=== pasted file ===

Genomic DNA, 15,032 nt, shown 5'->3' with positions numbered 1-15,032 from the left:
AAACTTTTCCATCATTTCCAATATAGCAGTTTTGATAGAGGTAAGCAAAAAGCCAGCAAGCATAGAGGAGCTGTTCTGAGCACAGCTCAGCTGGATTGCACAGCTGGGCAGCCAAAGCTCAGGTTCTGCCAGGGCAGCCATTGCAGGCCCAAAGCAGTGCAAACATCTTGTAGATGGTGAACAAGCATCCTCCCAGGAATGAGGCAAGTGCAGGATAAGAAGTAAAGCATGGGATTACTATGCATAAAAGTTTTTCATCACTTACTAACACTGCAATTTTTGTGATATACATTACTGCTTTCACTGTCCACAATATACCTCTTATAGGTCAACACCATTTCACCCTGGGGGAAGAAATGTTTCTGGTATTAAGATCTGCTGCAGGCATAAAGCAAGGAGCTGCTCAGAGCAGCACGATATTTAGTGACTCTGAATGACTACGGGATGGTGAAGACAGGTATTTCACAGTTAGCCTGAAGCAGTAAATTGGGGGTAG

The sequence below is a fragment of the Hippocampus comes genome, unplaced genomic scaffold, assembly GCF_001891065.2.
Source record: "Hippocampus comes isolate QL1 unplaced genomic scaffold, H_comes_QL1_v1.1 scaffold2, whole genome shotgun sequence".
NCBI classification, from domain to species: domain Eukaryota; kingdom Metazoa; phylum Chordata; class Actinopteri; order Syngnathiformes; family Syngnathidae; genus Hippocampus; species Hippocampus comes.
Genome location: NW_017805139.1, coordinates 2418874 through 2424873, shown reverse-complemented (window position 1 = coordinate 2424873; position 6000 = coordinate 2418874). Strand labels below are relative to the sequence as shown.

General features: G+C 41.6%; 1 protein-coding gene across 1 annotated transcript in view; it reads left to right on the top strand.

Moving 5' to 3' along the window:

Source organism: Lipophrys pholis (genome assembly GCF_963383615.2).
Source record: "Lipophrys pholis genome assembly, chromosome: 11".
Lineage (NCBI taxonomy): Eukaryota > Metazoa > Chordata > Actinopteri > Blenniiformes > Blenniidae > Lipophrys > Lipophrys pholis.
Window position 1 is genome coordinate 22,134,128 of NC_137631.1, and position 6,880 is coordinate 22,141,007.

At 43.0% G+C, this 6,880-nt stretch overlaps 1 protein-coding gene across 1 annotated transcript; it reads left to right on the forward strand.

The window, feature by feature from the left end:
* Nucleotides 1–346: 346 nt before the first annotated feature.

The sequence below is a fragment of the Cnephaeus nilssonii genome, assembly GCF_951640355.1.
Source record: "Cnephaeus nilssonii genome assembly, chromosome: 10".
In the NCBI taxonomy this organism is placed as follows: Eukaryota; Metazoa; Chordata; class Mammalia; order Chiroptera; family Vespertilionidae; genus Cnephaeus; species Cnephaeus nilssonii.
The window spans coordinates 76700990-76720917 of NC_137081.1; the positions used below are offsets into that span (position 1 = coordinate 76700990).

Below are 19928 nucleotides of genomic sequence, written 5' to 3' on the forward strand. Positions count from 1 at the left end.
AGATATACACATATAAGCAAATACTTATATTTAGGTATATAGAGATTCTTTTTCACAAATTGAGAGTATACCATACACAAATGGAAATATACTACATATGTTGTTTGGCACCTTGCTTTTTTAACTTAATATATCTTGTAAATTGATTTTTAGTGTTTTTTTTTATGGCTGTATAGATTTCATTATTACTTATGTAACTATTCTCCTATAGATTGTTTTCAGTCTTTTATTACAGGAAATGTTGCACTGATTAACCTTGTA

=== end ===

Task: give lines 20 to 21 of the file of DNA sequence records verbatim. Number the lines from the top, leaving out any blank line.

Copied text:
Below are 19928 nucleotides of genomic sequence, written 5' to 3' on the forward strand. Positions count from 1 at the left end.
AGATATACACATATAAGCAAATACTTATATTTAGGTATATAGAGATTCTTTTTCACAAATTGAGAGTATACCATACACAAATGGAAATATACTACATATGTTGTTTGGCACCTTGCTTTTTTAACTTAATATATCTTGTAAATTGATTTTTAGTGTTTTTTTTTATGGCTGTATAGATTTCATTATTACTTATGTAACTATTCTCCTATAGATTGTTTTCAGTCTTTTATTACAGGAAATGTTGCACTGATTAACCTTGTA